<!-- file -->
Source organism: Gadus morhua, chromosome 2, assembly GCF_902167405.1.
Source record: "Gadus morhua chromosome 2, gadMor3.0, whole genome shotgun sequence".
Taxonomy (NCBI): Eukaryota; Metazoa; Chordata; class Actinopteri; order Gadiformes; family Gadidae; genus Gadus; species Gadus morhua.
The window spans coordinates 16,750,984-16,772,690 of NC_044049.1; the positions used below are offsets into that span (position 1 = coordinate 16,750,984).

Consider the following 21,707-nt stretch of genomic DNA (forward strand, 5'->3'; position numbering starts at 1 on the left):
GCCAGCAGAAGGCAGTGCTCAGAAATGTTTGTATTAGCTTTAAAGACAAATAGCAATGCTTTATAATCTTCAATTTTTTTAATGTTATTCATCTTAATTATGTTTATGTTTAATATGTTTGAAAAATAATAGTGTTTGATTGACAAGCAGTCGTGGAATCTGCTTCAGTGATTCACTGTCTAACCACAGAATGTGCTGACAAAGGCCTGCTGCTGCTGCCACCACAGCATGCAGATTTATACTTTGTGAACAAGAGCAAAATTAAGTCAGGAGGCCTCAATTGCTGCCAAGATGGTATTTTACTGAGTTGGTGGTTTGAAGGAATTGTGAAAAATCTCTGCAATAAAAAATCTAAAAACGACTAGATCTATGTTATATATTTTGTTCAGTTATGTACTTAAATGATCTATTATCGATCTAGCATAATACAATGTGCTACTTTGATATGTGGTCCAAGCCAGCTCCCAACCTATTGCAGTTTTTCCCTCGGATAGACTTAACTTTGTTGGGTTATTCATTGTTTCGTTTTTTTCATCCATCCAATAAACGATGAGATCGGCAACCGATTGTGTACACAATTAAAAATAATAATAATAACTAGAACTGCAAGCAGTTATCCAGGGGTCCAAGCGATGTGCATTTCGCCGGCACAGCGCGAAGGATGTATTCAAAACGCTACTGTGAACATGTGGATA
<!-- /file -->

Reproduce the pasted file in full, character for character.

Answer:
Source organism: Gadus morhua, chromosome 2, assembly GCF_902167405.1.
Source record: "Gadus morhua chromosome 2, gadMor3.0, whole genome shotgun sequence".
Taxonomy (NCBI): Eukaryota; Metazoa; Chordata; class Actinopteri; order Gadiformes; family Gadidae; genus Gadus; species Gadus morhua.
The window spans coordinates 16,750,984-16,772,690 of NC_044049.1; the positions used below are offsets into that span (position 1 = coordinate 16,750,984).

Consider the following 21,707-nt stretch of genomic DNA (forward strand, 5'->3'; position numbering starts at 1 on the left):
GCCAGCAGAAGGCAGTGCTCAGAAATGTTTGTATTAGCTTTAAAGACAAATAGCAATGCTTTATAATCTTCAATTTTTTTAATGTTATTCATCTTAATTATGTTTATGTTTAATATGTTTGAAAAATAATAGTGTTTGATTGACAAGCAGTCGTGGAATCTGCTTCAGTGATTCACTGTCTAACCACAGAATGTGCTGACAAAGGCCTGCTGCTGCTGCCACCACAGCATGCAGATTTATACTTTGTGAACAAGAGCAAAATTAAGTCAGGAGGCCTCAATTGCTGCCAAGATGGTATTTTACTGAGTTGGTGGTTTGAAGGAATTGTGAAAAATCTCTGCAATAAAAAATCTAAAAACGACTAGATCTATGTTATATATTTTGTTCAGTTATGTACTTAAATGATCTATTATCGATCTAGCATAATACAATGTGCTACTTTGATATGTGGTCCAAGCCAGCTCCCAACCTATTGCAGTTTTTCCCTCGGATAGACTTAACTTTGTTGGGTTATTCATTGTTTCGTTTTTTTCATCCATCCAATAAACGATGAGATCGGCAACCGATTGTGTACACAATTAAAAATAATAATAATAACTAGAACTGCAAGCAGTTATCCAGGGGTCCAAGCGATGTGCATTTCGCCGGCACAGCGCGAAGGATGTATTCAAAACGCTACTGTGAACATGTGGATA